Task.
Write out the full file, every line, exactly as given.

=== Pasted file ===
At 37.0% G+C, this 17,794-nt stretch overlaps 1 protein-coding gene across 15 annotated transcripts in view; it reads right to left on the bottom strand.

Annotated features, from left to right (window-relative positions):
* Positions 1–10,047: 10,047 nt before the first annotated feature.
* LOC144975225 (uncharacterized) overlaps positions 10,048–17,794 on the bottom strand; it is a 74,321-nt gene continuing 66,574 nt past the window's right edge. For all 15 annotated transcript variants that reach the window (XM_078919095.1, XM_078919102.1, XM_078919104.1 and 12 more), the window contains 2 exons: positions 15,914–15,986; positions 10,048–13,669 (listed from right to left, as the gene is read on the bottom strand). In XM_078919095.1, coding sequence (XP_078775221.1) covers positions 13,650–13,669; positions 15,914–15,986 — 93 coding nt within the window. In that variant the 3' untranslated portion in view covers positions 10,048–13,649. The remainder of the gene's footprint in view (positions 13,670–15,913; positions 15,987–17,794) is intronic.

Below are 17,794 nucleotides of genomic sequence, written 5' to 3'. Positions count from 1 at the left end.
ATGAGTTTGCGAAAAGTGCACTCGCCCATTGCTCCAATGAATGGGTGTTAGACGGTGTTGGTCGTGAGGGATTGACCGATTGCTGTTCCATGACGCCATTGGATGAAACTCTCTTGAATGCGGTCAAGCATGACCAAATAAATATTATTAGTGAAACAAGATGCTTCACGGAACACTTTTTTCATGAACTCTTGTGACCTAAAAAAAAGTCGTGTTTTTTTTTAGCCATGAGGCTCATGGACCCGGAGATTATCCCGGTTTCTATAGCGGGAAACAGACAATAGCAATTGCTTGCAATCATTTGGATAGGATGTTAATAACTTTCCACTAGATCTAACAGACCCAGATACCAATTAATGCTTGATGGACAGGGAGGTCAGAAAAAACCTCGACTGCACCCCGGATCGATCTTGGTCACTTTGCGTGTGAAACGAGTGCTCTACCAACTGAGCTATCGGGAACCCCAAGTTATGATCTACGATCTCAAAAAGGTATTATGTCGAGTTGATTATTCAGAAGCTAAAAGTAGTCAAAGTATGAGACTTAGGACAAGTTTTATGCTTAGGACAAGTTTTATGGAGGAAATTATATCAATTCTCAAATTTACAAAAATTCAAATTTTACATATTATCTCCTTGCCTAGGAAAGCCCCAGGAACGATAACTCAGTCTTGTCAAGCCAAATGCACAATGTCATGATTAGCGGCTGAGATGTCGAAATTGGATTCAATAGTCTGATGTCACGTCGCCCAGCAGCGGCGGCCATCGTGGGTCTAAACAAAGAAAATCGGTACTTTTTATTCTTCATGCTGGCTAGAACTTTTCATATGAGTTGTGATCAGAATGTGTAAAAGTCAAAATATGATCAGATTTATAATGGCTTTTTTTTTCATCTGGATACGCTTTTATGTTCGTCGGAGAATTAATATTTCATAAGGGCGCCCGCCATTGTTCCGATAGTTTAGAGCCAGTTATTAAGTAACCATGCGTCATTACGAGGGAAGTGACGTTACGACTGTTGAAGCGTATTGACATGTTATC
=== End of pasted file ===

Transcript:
At 37.0% G+C, this 17,794-nt stretch overlaps 1 protein-coding gene across 15 annotated transcripts in view; it reads right to left on the bottom strand.

Annotated features, from left to right (window-relative positions):
* Positions 1–10,047: 10,047 nt before the first annotated feature.
* LOC144975225 (uncharacterized) overlaps positions 10,048–17,794 on the bottom strand; it is a 74,321-nt gene continuing 66,574 nt past the window's right edge. For all 15 annotated transcript variants that reach the window (XM_078919095.1, XM_078919102.1, XM_078919104.1 and 12 more), the window contains 2 exons: positions 15,914–15,986; positions 10,048–13,669 (listed from right to left, as the gene is read on the bottom strand). In XM_078919095.1, coding sequence (XP_078775221.1) covers positions 13,650–13,669; positions 15,914–15,986 — 93 coding nt within the window. In that variant the 3' untranslated portion in view covers positions 10,048–13,649. The remainder of the gene's footprint in view (positions 13,670–15,913; positions 15,987–17,794) is intronic.

Below are 17,794 nucleotides of genomic sequence, written 5' to 3'. Positions count from 1 at the left end.
ATGAGTTTGCGAAAAGTGCACTCGCCCATTGCTCCAATGAATGGGTGTTAGACGGTGTTGGTCGTGAGGGATTGACCGATTGCTGTTCCATGACGCCATTGGATGAAACTCTCTTGAATGCGGTCAAGCATGACCAAATAAATATTATTAGTGAAACAAGATGCTTCACGGAACACTTTTTTCATGAACTCTTGTGACCTAAAAAAAAGTCGTGTTTTTTTTTAGCCATGAGGCTCATGGACCCGGAGATTATCCCGGTTTCTATAGCGGGAAACAGACAATAGCAATTGCTTGCAATCATTTGGATAGGATGTTAATAACTTTCCACTAGATCTAACAGACCCAGATACCAATTAATGCTTGATGGACAGGGAGGTCAGAAAAAACCTCGACTGCACCCCGGATCGATCTTGGTCACTTTGCGTGTGAAACGAGTGCTCTACCAACTGAGCTATCGGGAACCCCAAGTTATGATCTACGATCTCAAAAAGGTATTATGTCGAGTTGATTATTCAGAAGCTAAAAGTAGTCAAAGTATGAGACTTAGGACAAGTTTTATGCTTAGGACAAGTTTTATGGAGGAAATTATATCAATTCTCAAATTTACAAAAATTCAAATTTTACATATTATCTCCTTGCCTAGGAAAGCCCCAGGAACGATAACTCAGTCTTGTCAAGCCAAATGCACAATGTCATGATTAGCGGCTGAGATGTCGAAATTGGATTCAATAGTCTGATGTCACGTCGCCCAGCAGCGGCGGCCATCGTGGGTCTAAACAAAGAAAATCGGTACTTTTTATTCTTCATGCTGGCTAGAACTTTTCATATGAGTTGTGATCAGAATGTGTAAAAGTCAAAATATGATCAGATTTATAATGGCTTTTTTTTTCATCTGGATACGCTTTTATGTTCGTCGGAGAATTAATATTTCATAAGGGCGCCCGCCATTGTTCCGATAGTTTAGAGCCAGTTATTAAGTAACCATGCGTCATTACGAGGGAAGTGACGTTACGACTGTTGAAGCGTATTGACATGTTATC